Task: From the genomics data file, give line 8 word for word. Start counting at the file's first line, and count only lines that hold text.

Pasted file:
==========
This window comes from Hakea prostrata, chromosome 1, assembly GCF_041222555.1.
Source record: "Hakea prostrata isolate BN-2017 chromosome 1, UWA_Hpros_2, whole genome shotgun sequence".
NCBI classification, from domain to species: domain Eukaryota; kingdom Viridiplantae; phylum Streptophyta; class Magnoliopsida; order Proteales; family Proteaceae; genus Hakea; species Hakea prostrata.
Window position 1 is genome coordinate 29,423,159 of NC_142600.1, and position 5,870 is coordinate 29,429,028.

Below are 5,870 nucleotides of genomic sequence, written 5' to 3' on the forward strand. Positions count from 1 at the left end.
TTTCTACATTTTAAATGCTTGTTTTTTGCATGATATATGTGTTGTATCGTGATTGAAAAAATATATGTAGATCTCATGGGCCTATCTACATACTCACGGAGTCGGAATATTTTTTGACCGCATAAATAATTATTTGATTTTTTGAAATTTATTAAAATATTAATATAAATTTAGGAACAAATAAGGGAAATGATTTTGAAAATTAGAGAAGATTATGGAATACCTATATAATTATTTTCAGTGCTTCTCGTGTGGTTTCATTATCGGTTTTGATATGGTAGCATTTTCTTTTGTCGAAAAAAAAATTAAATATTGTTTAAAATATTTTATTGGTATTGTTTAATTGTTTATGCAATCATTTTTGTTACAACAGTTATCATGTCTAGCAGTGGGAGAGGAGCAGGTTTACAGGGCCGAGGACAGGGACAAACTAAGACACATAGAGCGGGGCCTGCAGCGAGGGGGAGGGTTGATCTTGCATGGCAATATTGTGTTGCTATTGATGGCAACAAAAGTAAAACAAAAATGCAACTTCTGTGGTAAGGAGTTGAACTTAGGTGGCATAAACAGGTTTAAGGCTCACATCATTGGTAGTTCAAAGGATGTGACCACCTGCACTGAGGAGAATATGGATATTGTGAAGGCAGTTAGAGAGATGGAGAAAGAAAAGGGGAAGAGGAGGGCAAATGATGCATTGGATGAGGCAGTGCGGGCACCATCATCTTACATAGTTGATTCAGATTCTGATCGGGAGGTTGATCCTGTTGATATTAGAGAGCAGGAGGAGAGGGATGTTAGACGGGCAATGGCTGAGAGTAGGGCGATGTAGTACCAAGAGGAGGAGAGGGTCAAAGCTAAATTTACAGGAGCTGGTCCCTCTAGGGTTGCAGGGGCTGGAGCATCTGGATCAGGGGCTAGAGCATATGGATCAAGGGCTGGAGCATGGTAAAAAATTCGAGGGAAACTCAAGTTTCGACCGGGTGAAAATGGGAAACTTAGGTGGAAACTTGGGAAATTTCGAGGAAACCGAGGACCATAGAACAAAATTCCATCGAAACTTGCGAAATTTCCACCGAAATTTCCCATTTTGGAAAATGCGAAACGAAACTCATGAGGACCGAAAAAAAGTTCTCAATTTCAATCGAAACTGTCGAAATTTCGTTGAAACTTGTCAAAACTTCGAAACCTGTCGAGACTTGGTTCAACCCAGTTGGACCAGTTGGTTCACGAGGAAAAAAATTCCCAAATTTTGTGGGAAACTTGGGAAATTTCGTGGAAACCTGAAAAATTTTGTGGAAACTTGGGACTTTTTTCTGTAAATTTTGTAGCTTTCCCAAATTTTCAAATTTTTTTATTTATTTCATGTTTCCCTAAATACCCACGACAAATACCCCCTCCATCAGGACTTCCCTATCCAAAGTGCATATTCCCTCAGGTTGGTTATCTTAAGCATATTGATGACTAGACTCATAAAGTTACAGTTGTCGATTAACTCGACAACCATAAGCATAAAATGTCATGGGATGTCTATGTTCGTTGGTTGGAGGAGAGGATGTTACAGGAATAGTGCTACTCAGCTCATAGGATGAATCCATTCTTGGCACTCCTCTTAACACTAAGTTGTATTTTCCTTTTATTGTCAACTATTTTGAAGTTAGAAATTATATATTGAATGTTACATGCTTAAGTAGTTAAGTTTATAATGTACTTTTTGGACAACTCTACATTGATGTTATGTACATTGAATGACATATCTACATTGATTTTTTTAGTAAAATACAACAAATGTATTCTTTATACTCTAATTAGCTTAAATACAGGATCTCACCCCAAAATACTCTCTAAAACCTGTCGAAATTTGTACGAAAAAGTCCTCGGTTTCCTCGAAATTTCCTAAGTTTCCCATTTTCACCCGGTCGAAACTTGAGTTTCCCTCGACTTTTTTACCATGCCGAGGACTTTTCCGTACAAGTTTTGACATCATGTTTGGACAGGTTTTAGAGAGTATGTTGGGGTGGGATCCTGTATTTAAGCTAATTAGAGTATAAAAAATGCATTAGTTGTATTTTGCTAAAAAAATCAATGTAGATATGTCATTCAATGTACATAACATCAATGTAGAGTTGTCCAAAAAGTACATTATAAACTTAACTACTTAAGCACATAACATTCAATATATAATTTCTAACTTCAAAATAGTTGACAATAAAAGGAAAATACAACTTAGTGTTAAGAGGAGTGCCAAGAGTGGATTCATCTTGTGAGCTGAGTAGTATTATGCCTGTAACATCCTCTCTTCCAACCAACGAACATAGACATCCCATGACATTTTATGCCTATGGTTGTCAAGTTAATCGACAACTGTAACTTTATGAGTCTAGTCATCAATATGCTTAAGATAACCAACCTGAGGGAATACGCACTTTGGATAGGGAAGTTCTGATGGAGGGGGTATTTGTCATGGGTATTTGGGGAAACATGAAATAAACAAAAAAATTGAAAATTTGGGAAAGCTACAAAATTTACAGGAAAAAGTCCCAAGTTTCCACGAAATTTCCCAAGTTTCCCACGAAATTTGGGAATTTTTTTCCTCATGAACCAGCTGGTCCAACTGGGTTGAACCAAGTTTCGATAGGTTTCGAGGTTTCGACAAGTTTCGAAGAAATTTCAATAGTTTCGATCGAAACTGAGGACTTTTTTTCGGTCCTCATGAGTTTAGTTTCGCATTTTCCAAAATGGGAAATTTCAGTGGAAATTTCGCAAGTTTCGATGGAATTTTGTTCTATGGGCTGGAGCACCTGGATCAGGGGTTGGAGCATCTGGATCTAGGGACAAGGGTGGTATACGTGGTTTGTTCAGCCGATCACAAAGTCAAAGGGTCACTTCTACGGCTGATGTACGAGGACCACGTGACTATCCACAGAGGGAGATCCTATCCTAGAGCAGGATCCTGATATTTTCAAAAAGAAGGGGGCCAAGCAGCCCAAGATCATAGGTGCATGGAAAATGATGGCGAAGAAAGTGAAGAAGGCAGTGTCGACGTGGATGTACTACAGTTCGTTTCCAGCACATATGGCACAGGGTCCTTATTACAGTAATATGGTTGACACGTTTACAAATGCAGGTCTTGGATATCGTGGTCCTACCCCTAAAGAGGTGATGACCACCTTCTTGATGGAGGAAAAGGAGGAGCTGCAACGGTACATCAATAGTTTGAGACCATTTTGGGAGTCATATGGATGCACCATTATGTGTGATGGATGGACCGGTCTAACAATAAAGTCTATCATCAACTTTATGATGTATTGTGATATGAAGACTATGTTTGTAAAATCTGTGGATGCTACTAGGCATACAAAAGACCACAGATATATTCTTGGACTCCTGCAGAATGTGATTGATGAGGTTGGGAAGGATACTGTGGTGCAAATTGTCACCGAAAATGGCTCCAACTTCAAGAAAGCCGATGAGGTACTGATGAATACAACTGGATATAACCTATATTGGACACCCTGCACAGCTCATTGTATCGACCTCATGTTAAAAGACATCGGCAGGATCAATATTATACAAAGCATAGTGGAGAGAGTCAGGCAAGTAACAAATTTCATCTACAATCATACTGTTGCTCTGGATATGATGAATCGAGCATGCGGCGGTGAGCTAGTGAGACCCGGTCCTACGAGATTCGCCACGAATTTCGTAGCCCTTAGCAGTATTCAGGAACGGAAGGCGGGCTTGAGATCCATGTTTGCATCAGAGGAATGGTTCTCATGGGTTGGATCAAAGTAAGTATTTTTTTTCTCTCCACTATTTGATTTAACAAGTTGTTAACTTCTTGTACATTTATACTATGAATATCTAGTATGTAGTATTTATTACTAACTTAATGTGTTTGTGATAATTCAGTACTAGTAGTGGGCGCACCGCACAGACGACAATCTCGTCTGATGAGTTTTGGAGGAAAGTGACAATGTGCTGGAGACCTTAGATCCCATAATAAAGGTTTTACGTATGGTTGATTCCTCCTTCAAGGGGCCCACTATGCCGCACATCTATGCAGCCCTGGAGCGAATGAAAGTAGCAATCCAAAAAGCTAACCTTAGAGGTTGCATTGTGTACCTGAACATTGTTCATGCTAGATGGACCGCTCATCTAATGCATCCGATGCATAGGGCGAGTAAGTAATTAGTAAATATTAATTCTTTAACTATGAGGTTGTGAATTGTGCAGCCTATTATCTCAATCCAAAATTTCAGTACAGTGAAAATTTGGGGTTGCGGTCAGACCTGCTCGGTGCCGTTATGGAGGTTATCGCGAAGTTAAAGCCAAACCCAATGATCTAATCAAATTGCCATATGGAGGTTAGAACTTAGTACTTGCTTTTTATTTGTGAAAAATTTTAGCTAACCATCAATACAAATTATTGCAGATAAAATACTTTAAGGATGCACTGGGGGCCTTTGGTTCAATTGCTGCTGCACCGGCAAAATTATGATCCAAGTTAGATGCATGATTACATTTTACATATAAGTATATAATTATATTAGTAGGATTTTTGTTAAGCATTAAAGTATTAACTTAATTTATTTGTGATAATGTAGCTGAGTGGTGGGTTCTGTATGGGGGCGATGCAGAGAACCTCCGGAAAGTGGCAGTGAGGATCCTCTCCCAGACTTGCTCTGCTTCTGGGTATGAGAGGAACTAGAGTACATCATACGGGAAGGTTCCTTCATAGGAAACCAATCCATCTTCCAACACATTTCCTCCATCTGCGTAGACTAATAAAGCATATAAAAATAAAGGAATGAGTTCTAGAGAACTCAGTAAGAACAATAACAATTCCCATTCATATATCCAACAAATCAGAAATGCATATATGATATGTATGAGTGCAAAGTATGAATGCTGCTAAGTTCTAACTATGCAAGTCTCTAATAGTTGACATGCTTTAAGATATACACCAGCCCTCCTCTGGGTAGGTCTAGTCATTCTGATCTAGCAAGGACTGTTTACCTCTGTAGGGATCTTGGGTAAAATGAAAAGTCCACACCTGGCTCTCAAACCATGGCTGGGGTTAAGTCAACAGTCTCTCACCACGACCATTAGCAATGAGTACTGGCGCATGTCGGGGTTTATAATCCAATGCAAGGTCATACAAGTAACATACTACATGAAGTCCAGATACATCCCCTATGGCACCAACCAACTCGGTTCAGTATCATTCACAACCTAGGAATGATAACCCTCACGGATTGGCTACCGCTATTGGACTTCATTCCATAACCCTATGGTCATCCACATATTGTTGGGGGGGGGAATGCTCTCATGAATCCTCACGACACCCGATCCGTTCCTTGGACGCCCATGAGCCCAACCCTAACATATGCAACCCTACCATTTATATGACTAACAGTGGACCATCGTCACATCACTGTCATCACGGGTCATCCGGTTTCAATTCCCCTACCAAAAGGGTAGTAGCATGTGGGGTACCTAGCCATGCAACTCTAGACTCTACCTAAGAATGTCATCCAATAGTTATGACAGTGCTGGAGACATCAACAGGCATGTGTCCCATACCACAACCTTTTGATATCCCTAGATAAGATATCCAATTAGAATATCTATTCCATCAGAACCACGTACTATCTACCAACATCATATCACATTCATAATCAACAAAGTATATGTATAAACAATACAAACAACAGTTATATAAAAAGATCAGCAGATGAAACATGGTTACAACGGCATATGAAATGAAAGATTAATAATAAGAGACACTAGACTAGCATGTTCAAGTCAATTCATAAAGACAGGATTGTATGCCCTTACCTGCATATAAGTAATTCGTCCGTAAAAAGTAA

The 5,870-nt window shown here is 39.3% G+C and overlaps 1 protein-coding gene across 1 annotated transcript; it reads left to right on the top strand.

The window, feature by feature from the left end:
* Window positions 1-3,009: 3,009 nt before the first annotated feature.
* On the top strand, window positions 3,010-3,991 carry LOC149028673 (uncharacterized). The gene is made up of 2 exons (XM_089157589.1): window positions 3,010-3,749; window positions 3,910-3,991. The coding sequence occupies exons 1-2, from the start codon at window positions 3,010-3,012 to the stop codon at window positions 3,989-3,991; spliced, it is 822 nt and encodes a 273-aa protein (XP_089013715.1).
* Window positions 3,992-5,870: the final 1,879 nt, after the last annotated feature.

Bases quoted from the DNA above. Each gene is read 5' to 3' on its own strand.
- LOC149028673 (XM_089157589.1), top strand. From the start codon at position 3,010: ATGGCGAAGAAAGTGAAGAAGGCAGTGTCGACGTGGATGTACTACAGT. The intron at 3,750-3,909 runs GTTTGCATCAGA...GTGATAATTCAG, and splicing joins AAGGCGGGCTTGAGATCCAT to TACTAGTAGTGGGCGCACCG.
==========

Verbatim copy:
The window, feature by feature from the left end: